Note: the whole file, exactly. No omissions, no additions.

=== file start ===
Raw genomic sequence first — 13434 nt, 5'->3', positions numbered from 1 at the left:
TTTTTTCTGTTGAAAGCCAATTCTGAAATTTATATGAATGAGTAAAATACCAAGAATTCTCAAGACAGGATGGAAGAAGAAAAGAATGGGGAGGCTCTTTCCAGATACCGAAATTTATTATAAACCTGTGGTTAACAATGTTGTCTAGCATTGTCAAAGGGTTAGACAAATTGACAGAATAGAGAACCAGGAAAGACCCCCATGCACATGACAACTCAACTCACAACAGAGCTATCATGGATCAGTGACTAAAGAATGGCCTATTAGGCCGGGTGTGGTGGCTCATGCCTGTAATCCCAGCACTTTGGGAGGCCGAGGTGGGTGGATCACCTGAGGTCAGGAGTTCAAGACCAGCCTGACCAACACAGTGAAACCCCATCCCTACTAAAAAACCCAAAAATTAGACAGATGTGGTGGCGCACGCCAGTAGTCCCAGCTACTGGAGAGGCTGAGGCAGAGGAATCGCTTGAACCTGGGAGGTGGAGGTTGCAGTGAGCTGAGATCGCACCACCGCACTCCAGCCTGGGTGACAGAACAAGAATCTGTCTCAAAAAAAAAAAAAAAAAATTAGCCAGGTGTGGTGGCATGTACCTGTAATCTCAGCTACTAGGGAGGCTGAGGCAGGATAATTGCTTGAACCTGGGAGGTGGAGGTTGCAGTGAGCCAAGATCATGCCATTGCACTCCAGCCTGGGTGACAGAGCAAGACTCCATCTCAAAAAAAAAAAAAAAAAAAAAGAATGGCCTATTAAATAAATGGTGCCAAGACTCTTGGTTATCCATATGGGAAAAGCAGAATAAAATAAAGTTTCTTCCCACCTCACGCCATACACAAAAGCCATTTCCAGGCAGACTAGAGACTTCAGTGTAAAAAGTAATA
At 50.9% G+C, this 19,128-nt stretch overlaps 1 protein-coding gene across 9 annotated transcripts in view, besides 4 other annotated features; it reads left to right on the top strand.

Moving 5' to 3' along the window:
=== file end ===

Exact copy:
Raw genomic sequence first — 13434 nt, 5'->3', positions numbered from 1 at the left:
TTTTTTCTGTTGAAAGCCAATTCTGAAATTTATATGAATGAGTAAAATACCAAGAATTCTCAAGACAGGATGGAAGAAGAAAAGAATGGGGAGGCTCTTTCCAGATACCGAAATTTATTATAAACCTGTGGTTAACAATGTTGTCTAGCATTGTCAAAGGGTTAGACAAATTGACAGAATAGAGAACCAGGAAAGACCCCCATGCACATGACAACTCAACTCACAACAGAGCTATCATGGATCAGTGACTAAAGAATGGCCTATTAGGCCGGGTGTGGTGGCTCATGCCTGTAATCCCAGCACTTTGGGAGGCCGAGGTGGGTGGATCACCTGAGGTCAGGAGTTCAAGACCAGCCTGACCAACACAGTGAAACCCCATCCCTACTAAAAAACCCAAAAATTAGACAGATGTGGTGGCGCACGCCAGTAGTCCCAGCTACTGGAGAGGCTGAGGCAGAGGAATCGCTTGAACCTGGGAGGTGGAGGTTGCAGTGAGCTGAGATCGCACCACCGCACTCCAGCCTGGGTGACAGAACAAGAATCTGTCTCAAAAAAAAAAAAAAAAAATTAGCCAGGTGTGGTGGCATGTACCTGTAATCTCAGCTACTAGGGAGGCTGAGGCAGGATAATTGCTTGAACCTGGGAGGTGGAGGTTGCAGTGAGCCAAGATCATGCCATTGCACTCCAGCCTGGGTGACAGAGCAAGACTCCATCTCAAAAAAAAAAAAAAAAAAAAAGAATGGCCTATTAAATAAATGGTGCCAAGACTCTTGGTTATCCATATGGGAAAAGCAGAATAAAATAAAGTTTCTTCCCACCTCACGCCATACACAAAAGCCATTTCCAGGCAGACTAGAGACTTCAGTGTAAAAAGTAATA
At 50.9% G+C, this 19,128-nt stretch overlaps 1 protein-coding gene across 9 annotated transcripts in view, besides 4 other annotated features; it reads left to right on the top strand.

Moving 5' to 3' along the window: